If you like donuts, then you will have to try a mochi donut while in Kyoto. Unlike the typical yeast donuts you find in North America, mochi donuts have this slight chew to it that leaves you wanting to take another bite to understand what you ate. That’s because mochi donuts are made from glutinous rice flour, the same type of flour that is used in sticky rice cakes or mochi. The result is a slight chewiness that you’ll notice each time you bite into these light and airy donuts.
How much do mochi donuts cost?
Prices start as low as ¥150 for one mochi donut with a glazed topping or sweet filling.
Where to eat mochi donuts in Kyoto?
Mister donut is perhaps the best place to try these delicious treats.
Kyoto cheap eats #15: Daifuku
Daifuku is a round mochi (rice cake) stuffed with sweet bean fillings. The more elegant (and more expensive!) ones may contain pieces of fruit, such as the delicious and fresh strawberry that you find from Japan.
How much does daifuku cost?
In the ¥150-180 range.
Where to eat daifuku in Kyoto?
- Demachi Futaba’s Mame-mochi
- Various food department stores
Kyoto cheap eats #16: Castella cake
Japanese castella cakes are Portuguese sponge cakes made of sugar, flour and eggs. These sponge cakes were introduced to Japan by the Portugese during the 16th century and are now a specialty in the Nagasaki region. These light and fluffy cake are great with tea or is something to enjoy as an afternoon treat.
How much do castella cakes cost?
Bite-sized castella cakes are as low as ¥50.
Where to eat castella cakes in Kyoto?
- Castella do Paulo
Kyoto cheap eats #17: Japense cheese tarts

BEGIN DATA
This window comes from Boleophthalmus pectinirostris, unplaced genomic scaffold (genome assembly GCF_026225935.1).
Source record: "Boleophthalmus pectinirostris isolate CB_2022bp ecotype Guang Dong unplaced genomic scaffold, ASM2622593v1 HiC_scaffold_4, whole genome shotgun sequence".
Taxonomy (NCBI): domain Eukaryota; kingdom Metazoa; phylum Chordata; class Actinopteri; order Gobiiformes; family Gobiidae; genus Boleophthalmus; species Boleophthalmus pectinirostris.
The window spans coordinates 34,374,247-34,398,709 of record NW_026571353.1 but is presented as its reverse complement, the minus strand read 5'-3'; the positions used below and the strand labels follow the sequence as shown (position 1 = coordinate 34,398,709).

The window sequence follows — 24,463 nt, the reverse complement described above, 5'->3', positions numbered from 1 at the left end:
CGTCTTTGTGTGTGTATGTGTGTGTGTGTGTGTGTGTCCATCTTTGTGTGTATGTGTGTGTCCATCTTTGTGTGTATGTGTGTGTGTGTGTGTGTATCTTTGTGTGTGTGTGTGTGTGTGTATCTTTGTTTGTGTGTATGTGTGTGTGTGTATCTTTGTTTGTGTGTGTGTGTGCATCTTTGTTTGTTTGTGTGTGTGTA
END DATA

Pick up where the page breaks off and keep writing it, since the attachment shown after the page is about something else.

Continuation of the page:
Japense-style cheese tarts are so delicious and worth splurging! These mini tarts have a creamy and light cheese centre and baked in a crunchy tart.
How much do cheese tarts cost?
Expect to pay around ¥250 or more per cheese tart.
Kyoto cheap eats #18: Crepes
Japanese crepes are a very popular midday snack, with crepe street vendors being a common sight all across Japan. A typical Japnese crepe has fruits, custards, whipped cream and ice cream.
How much do crepes cost in Kyoto?
Expect to pay ¥650 for a basic crepe.
Affordable restaurants in Kyoto
If you are looking for a proper sit-down restaurant that is budget-friendly, there are tons in Kyoto that offer great deals during lunchtime.
- Saika-tei: This restaurant serves original, Chinese-style dishes and has set lunch menus starting at ¥630, including tax. Saika-tei has a huge selection of a la carte items, including gyoza, shime-saba, and other Japanese dishes. This restaurant is conveniently located near Kyoto station.
- Imai Shokudo: This restaurant’s specialty is the saba netsuke or simmered mackerel. The fish is cooked for over three days, leaving a very flavourful soup. Expect to pay ¥700 for its famous saba netsuke, rice and miso soup.
- Ginyuba Kyoto Horikawa: This restaurant serves yuba (tofu-skin) from selected soybeans. The best time to visit this restaurant is during lunchtime as you can get a set meal for ¥880, including tax.
- Gochiya: This restaurant creates meals centered around high-grade Japanese beef and seasonal ingredients. Set lunch meals start at ¥700 and come with salad and soup.